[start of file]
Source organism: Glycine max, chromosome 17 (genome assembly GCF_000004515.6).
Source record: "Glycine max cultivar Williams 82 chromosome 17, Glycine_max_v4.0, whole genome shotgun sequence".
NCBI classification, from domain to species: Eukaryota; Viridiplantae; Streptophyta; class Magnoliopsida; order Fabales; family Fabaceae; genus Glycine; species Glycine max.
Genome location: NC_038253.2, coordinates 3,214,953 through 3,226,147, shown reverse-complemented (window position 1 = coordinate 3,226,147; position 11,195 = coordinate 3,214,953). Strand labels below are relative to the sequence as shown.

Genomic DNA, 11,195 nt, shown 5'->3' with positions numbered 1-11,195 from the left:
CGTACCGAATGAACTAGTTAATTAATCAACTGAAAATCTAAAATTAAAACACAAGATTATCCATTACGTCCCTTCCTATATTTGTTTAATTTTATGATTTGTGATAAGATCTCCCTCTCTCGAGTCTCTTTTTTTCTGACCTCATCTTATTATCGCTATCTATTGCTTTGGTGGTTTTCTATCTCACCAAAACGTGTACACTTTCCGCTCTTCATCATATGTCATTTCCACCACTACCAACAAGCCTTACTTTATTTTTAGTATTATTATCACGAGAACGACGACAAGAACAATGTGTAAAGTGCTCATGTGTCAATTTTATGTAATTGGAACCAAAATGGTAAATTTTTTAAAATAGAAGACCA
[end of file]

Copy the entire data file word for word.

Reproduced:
Source organism: Glycine max, chromosome 17 (genome assembly GCF_000004515.6).
Source record: "Glycine max cultivar Williams 82 chromosome 17, Glycine_max_v4.0, whole genome shotgun sequence".
NCBI classification, from domain to species: Eukaryota; Viridiplantae; Streptophyta; class Magnoliopsida; order Fabales; family Fabaceae; genus Glycine; species Glycine max.
Genome location: NC_038253.2, coordinates 3,214,953 through 3,226,147, shown reverse-complemented (window position 1 = coordinate 3,226,147; position 11,195 = coordinate 3,214,953). Strand labels below are relative to the sequence as shown.

Genomic DNA, 11,195 nt, shown 5'->3' with positions numbered 1-11,195 from the left:
CGTACCGAATGAACTAGTTAATTAATCAACTGAAAATCTAAAATTAAAACACAAGATTATCCATTACGTCCCTTCCTATATTTGTTTAATTTTATGATTTGTGATAAGATCTCCCTCTCTCGAGTCTCTTTTTTTCTGACCTCATCTTATTATCGCTATCTATTGCTTTGGTGGTTTTCTATCTCACCAAAACGTGTACACTTTCCGCTCTTCATCATATGTCATTTCCACCACTACCAACAAGCCTTACTTTATTTTTAGTATTATTATCACGAGAACGACGACAAGAACAATGTGTAAAGTGCTCATGTGTCAATTTTATGTAATTGGAACCAAAATGGTAAATTTTTTAAAATAGAAGACCA